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Biotech

+ - Technique to turn all blood into type 0

Submitted by davidwr
davidwr (791652) writes "Is this the end of type-O blood shortages? In an article published in the journal Nature Biotechnology, researchers figured out how to make bacterial enzymes turn type-A, -B, and -AB blood into type O blood, or "universal red blood cells." From the abstract:

The enzymatic conversion processes we describe hold promise for achieving the goal of producing universal RBCs, which would improve the blood supply while enhancing the safety of clinical transfusions.
Related story."
User Journal

Journal: April Fool's Submissions Overboard and Underfunny 2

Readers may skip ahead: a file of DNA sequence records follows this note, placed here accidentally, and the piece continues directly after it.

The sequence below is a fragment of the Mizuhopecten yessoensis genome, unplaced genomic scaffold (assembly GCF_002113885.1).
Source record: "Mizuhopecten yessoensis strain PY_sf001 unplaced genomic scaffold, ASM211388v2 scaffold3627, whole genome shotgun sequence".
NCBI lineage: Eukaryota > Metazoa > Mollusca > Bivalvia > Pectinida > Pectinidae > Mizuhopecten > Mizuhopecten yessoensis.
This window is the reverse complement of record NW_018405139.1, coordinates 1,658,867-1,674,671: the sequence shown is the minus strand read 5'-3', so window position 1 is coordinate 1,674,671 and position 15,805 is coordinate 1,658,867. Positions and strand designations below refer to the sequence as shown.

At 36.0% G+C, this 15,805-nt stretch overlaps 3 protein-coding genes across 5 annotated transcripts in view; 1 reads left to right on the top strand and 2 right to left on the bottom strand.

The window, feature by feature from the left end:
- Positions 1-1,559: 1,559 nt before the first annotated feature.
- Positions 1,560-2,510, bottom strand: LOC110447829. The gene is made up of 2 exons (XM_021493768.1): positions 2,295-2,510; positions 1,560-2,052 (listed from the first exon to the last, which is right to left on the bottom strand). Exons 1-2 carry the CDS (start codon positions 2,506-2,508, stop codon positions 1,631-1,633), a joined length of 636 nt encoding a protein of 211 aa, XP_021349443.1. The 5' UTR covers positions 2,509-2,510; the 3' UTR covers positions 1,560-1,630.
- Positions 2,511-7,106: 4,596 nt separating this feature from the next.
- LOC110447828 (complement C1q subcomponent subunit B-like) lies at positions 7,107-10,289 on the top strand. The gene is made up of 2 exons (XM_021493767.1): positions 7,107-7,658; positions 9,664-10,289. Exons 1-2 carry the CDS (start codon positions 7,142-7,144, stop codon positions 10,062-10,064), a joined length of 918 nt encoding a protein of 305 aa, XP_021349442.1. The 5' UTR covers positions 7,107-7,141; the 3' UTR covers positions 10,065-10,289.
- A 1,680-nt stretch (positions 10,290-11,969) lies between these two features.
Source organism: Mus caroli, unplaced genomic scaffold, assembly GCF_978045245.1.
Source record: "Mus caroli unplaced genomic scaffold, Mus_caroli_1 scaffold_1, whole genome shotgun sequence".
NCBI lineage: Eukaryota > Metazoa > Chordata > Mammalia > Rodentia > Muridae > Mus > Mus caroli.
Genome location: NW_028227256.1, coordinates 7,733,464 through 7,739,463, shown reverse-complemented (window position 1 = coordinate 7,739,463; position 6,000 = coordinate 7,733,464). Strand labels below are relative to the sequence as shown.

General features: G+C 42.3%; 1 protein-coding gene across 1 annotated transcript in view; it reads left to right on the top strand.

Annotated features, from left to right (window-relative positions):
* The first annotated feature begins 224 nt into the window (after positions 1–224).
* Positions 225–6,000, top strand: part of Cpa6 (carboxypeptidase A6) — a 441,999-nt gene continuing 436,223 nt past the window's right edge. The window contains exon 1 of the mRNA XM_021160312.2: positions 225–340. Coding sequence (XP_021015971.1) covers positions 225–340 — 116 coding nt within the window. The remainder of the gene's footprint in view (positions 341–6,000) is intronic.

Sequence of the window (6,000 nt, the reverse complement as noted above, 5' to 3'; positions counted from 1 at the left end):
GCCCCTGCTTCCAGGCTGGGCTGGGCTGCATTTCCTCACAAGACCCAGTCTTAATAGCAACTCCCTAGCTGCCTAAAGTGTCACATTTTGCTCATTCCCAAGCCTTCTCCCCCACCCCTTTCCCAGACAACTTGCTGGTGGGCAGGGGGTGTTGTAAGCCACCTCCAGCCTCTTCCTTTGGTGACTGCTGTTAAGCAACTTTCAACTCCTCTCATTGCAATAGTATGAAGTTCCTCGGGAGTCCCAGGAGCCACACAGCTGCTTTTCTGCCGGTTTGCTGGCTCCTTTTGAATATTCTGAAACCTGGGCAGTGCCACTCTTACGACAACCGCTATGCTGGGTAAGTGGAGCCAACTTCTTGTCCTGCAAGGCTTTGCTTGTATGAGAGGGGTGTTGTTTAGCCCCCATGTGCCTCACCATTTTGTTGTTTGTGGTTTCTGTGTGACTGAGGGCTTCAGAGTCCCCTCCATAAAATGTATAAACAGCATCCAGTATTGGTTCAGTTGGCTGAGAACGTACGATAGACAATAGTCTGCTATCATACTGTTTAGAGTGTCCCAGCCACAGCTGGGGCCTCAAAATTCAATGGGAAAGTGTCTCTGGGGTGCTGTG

Journal by evought

I agree with some of the comments and submissions I have seen today that the yearly stupidity on Slashdot is just plain dumb. Unfortunately, these comments are drowned out. One or two good hoaxes would have made my day. ("Google Paper" was actually quite good). A score of idiotic and unbelievable posts just ruins the site and real news is buried. Having looked through the Firehose at several points today, there have been several serious submissions that have been voted up but have never made

Security

+ - The Ten Most Frequently-Guessed Passwords

Submitted by
darkreadingman
darkreadingman writes "IT people often create their own security problems by choosing administrative passwords that are easily hacked. Here's a list of hackers' ten most frequently-guessed passwords, along with some suggestions on better ways to create and maintain strong passwords. http://www.darkreading.com/document.asp?doc_id=117 988&WT.svl=news1_1"